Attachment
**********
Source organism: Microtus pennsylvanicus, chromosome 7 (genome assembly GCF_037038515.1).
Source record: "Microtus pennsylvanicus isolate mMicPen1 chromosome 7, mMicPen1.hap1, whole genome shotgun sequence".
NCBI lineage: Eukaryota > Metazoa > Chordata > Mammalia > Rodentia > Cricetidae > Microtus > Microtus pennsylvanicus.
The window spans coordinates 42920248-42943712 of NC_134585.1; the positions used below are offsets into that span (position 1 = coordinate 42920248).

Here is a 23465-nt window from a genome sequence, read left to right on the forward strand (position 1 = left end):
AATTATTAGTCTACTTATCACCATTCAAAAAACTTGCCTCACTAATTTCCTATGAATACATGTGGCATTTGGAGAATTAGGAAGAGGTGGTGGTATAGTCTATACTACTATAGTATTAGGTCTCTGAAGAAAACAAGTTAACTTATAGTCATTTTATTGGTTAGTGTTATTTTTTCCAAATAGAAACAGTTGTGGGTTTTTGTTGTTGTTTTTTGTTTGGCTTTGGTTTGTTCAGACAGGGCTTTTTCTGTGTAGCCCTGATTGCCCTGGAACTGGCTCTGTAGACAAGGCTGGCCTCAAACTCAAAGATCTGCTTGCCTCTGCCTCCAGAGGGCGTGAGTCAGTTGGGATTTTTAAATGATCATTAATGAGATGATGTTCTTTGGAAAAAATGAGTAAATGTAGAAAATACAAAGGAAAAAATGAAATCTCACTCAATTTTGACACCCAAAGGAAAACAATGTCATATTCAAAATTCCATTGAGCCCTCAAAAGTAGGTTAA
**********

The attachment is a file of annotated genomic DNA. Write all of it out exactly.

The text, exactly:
Source organism: Microtus pennsylvanicus, chromosome 7 (genome assembly GCF_037038515.1).
Source record: "Microtus pennsylvanicus isolate mMicPen1 chromosome 7, mMicPen1.hap1, whole genome shotgun sequence".
NCBI lineage: Eukaryota > Metazoa > Chordata > Mammalia > Rodentia > Cricetidae > Microtus > Microtus pennsylvanicus.
The window spans coordinates 42920248-42943712 of NC_134585.1; the positions used below are offsets into that span (position 1 = coordinate 42920248).

Here is a 23465-nt window from a genome sequence, read left to right on the forward strand (position 1 = left end):
AATTATTAGTCTACTTATCACCATTCAAAAAACTTGCCTCACTAATTTCCTATGAATACATGTGGCATTTGGAGAATTAGGAAGAGGTGGTGGTATAGTCTATACTACTATAGTATTAGGTCTCTGAAGAAAACAAGTTAACTTATAGTCATTTTATTGGTTAGTGTTATTTTTTCCAAATAGAAACAGTTGTGGGTTTTTGTTGTTGTTTTTTGTTTGGCTTTGGTTTGTTCAGACAGGGCTTTTTCTGTGTAGCCCTGATTGCCCTGGAACTGGCTCTGTAGACAAGGCTGGCCTCAAACTCAAAGATCTGCTTGCCTCTGCCTCCAGAGGGCGTGAGTCAGTTGGGATTTTTAAATGATCATTAATGAGATGATGTTCTTTGGAAAAAATGAGTAAATGTAGAAAATACAAAGGAAAAAATGAAATCTCACTCAATTTTGACACCCAAAGGAAAACAATGTCATATTCAAAATTCCATTGAGCCCTCAAAAGTAGGTTAA